tv World Business PBS May 1, 2011 11:30am-12:00pm PDT
this week on world business... >>why india is contemplating a push for nuclear power at a time when the rest of the world is worried. >>it is not as unsafe as its critics claim. it is not 100 per cent risk free, no form of energy ever is. >>this year australia was hit by a cyclone and some of the worst floods in its history and the country is still counting the cost... >>the damage has been done and we believe that queensland will fall up short by about 30 billion tons of coal production, that's about 5 billion dollars that goes missing this financial year. >>and as tourists start to return to egypt we look at the role desalination plays in supporting the industry. >>we rely totally
on desalination, more than 95% of our water is provided from the desalination. >>hello and welcome. i'm raya abirached and this is world business, your weekly insight into the global business trends shaping our lives. as the nuclear crisis in japan continues, it is taking its toll; not only on the local residents, but on nuclear programmes around the world. india is a prime example, with ambitious plans to increase nuclear power from 3 to 40% of energy supply by 2050. but this may now be derailed by farmers resisting land acquisition, and concerns over the safety of nuclear technology.
>>reporter: protests against a proposed nuclear plant on india's western coast have turned violent, with one activist killed in police firing. >>jaitapur, where the 10,000 megawatt plant is to be built, has seen long-running anger against landacquisition intensify following the nuclear crisis in japan. >>parwar: we do not want this project here. the children of this village will be affected. the authorities cansay anything today, but it is always the common man who suffers later. >>reporter: this resistance has hardened since the japanese earthquake and tsunami that crippled the fukushima plant, forcing a rethink on nuclear safety around the world and calls in india for a halt to atomic expansion. >>bhushan: one aspect of the learning from fukushima is
the engineering design point of view - what failures happened; and that you need not only have just one substitute systems but maybe you need to have multiple power systems, for example, to run your cooling systems - that's what fukushima teaches us. fukushima also teaches us that there cannot be a hundred percent safe nuclear power plant. i think you can keep designing it, you can have all the systems in place, but you cannot foresee the kind of natural disaster that can strike a nuclear power plant. >>reporter: the town of madban (maadbun) seems very far from fukushima, yet it is here that french nuclear company areva plans to build the world's largest nuclear facility at a cost of 24 billion dollars. localfarmers claim they were not consulted and their land is being acquired at a mere 11,0 dolrs peracre but officials say they are willing to increase the compensation, something the villagers now refuse to accept. >>waghde: this land is the land of our forefathers; we have the authority to manage it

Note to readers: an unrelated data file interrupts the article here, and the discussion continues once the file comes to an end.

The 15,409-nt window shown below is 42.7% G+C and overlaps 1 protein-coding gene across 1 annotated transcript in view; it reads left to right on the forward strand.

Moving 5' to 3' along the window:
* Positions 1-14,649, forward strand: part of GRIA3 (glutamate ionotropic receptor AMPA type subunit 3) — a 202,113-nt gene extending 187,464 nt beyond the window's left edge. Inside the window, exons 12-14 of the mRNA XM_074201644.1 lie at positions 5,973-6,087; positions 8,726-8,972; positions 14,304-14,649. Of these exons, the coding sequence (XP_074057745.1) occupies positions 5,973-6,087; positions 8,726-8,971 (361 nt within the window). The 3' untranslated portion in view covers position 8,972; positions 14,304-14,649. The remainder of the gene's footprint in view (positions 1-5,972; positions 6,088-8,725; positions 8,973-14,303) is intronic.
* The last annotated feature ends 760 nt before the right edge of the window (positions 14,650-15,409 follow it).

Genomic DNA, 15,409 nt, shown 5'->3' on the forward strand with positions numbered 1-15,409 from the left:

but not to sell it. we cannot set up this kind of village anywhere else, with this quality of land around it. so even if the government is ready to offer us huge compensation and relocate us elsewhere, we don't want to leave our village. >>reporter ramdas waghdare meanwhile, still tries to cultivate his field that lies inside the project site. he sneaks in when he can, because his family is dependent on the crop. >>wagdhare: the police tell me my land now belongs to the government and i can't grow my crops there. they stop me from entering my field. >>reporter: this is just one of the many battles across india between villagers and industrial projects. the government has approved several new sites to build reactors, taking the country's nuclear sites from 7 to 13. but most of these sites face protests over land acquisition. and now, with the crisis in japan, the government is on the defensive.
>>nath: yes of course it creates a sense of a panic amongst people and nobody wants a nuclear plant in theirvicinity. that's it but we're not looking at nuclear plants at the course which could be hit by a tsunami. so safety concerns will have to now be relooked at so that people are more reassured and even the government is more cautious. >>rerter: there are also fundamental questions being raised about the simple economics of nuclear power. >>bhushan: one of the caution that people in india is asking today is, "is nuclear power cheap as it has been made out to be? what is it from the public money that will go in supporting nuclear power?" so we need to know what it will cost us, just in economic sense. second, what will be the environmental cost of nuclear power?...you know, after all it is a very water-intensive process - even if we are takingseawater it will have a huge impact on marine ecology because we will be discharging hot water. then there is issue of safety, radiation, waste disposal.